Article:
Book publishers and retailers tap into TikTok

A community of readers have driven over 13 billion views to the "#booktok" hashtag in 2021.

At the beginning of 2021, a book-loving community on TikTok started to grow and flourish as part of trend around literary content on the platform.

Specifically, the hashtag “#booktok” has racked up 13.9 billion views as of July 15, reaching ideal audiences for authors, publishers and book retailers alike.

The latter group is reportedly leveraging the hashtag’s results to drive traffic in-store and online, featuring titles that have gone viral on dedicated shelf space. Chapters Indigo has a dedicated page online pushing picks that are most popular on the platform.

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“Canadians love personal, authentic book recommendations and they know we do too. Booktok is creating new energy and interest in some of our favourite books from the past decade, and our strategy is to get out of the way and let our incredible booksellers across the country share their staff picks,” says Alison Lawler-Dean, Indigo’s VP of marketing.

Despite, or perhaps because of, the rampant popularity around the “#booktok” trend, Devyn Perry, SVP, client leadership, Carat – which became the media agency for Indigo effective June 1 this year – warns against just diving in, recommending that retailers avoid the hard sell. The platform is being called “one of the most wholesome places on the internet,” Perry notes, so brands have to respect how and why audiences are on there. “To be present in this space we need to be either adding something authentic to the conversation or keep our presence peripheral,” she says.

Publishers are reaping the benefits around the growing community, fueling interest in old(er) titles, as well as using the platform to launch new titles.

“We have seen many of our books benefit from #booktok,” Kara Savoy, director of integrated marketing at Penguin Random House Canada, tells MiC. “Novels that were published years ago, like We Were Liars by E. Lockhart and A Little Life by Hanya Yanagihara are gaining popularity with a whole new audience because of TikTok content, while new publications like People We Meet on Vacation by Emily Henry are benefiting from word-of-mouth right at their on sale date.”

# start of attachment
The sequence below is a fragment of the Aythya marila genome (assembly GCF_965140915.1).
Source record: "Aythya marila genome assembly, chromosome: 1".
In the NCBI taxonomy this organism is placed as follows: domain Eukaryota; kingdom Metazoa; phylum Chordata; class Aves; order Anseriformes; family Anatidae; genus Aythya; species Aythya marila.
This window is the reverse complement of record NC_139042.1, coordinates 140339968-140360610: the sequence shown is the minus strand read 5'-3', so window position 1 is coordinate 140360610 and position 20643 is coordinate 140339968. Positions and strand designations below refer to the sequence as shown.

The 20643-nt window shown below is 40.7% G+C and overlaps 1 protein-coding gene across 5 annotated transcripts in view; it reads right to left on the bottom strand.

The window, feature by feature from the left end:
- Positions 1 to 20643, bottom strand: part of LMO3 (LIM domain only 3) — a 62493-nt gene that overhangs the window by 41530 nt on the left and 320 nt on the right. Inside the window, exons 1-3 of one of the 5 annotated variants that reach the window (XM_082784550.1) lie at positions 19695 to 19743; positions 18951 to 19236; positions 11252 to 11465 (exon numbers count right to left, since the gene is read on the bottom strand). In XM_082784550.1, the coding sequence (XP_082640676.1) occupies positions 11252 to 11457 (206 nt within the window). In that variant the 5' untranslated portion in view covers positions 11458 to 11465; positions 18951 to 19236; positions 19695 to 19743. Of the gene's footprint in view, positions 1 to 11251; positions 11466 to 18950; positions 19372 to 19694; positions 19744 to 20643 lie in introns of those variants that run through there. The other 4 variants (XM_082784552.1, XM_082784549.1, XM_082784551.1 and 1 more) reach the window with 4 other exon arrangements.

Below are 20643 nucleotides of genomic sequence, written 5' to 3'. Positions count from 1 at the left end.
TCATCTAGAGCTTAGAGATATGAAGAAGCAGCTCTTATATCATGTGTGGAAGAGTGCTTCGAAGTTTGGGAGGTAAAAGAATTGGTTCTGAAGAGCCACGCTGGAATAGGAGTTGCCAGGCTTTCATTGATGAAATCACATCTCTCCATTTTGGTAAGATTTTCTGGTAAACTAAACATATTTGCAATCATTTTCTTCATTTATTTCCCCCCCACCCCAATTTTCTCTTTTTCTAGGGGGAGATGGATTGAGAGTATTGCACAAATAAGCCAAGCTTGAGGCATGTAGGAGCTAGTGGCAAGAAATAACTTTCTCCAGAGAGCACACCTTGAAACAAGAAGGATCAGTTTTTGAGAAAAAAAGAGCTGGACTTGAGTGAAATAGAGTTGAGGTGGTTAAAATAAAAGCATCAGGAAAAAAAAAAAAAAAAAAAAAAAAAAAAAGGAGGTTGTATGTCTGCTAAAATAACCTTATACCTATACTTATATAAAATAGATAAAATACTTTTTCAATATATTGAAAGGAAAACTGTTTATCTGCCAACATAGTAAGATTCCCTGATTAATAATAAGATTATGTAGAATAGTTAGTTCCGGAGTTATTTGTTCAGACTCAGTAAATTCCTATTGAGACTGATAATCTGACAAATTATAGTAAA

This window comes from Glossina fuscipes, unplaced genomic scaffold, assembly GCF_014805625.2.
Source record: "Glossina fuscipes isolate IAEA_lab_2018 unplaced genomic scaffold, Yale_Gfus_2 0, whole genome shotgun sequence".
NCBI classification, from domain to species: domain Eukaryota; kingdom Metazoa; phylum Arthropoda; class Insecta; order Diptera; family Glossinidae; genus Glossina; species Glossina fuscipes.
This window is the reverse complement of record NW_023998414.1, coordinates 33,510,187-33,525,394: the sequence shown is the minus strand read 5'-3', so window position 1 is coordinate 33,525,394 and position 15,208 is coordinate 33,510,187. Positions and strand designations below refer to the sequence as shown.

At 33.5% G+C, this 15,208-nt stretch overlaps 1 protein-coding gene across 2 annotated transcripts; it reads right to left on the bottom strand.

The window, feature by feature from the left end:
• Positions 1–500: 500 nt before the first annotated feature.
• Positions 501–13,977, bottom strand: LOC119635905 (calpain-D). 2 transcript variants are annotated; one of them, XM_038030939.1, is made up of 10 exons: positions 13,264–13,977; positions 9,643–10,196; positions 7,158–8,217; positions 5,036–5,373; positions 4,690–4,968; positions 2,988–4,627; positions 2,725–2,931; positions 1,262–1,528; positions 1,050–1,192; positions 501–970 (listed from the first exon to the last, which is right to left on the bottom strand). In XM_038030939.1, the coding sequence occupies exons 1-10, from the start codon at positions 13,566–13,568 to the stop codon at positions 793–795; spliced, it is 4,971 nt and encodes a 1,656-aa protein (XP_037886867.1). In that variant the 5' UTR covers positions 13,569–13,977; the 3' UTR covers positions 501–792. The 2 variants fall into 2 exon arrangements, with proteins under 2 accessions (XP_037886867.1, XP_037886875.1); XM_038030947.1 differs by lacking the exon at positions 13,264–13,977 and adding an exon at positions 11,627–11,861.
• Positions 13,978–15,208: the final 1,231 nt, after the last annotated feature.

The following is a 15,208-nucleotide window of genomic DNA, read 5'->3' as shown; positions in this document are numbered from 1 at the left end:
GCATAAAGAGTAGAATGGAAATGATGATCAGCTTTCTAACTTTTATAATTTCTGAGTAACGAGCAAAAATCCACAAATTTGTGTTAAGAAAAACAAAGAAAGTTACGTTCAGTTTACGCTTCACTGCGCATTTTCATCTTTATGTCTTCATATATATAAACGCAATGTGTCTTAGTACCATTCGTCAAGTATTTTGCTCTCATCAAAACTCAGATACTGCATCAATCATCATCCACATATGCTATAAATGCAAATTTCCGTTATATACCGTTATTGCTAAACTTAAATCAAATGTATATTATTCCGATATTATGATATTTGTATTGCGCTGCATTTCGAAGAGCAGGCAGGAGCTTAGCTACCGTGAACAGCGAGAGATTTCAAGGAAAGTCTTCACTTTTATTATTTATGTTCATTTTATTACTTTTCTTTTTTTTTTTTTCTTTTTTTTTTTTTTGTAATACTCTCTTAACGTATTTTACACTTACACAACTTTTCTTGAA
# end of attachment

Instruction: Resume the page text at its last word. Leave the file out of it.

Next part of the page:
As a result, Savoy says the company is constantly monitoring the channel for trends and content, specifically staying on top of the titles that are taking off on the channel. As books garner organic attention, they can pivot existing plans on other channels to provide extra lift “through web, social and email content, as well as paid advertising on Facebook and Instagram,” she adds.

TikTok Ad - GirlvanaWith an audience that is clearly engaging with long-form published content, Savoy says Penguin Random House also actively advertises on TikTok itself. “We promoted hockey book The Fundies on the channel, with videos from authors Olly Postanin and Jacob Ardown, and we’re currently running ads to promote Girlvana by Ally Maz, a self-love guide for teens. Knowing the huge audience for YA fantasy on TikTok, we’ll be using the channel this fall for the publication of Iron Widow by Xiran Jay Zhao.”

All genres benefit from #booktok, Savoy adds, noting that opportunity extends beyond young adult and fantasy titles, which sources from TikTok agree fuel significant engagement. “The journal Burn After Writing by Sharon Jones is massively popular on TikTok, as is Bessel van der Kolk’s The Body Keeps Score, a science book on the impact of trauma on our brains and bodies. All this to say, TikTok has a measurable, tangible impact on book sales.”

According to TikTok, a user/creator was the first to use #booktok, noting that hashtags in general reflect existing trends on the platform, as well as sponsored hashtags and emerging trends and content that are resonating with users.

TikTok Ad - The Fundies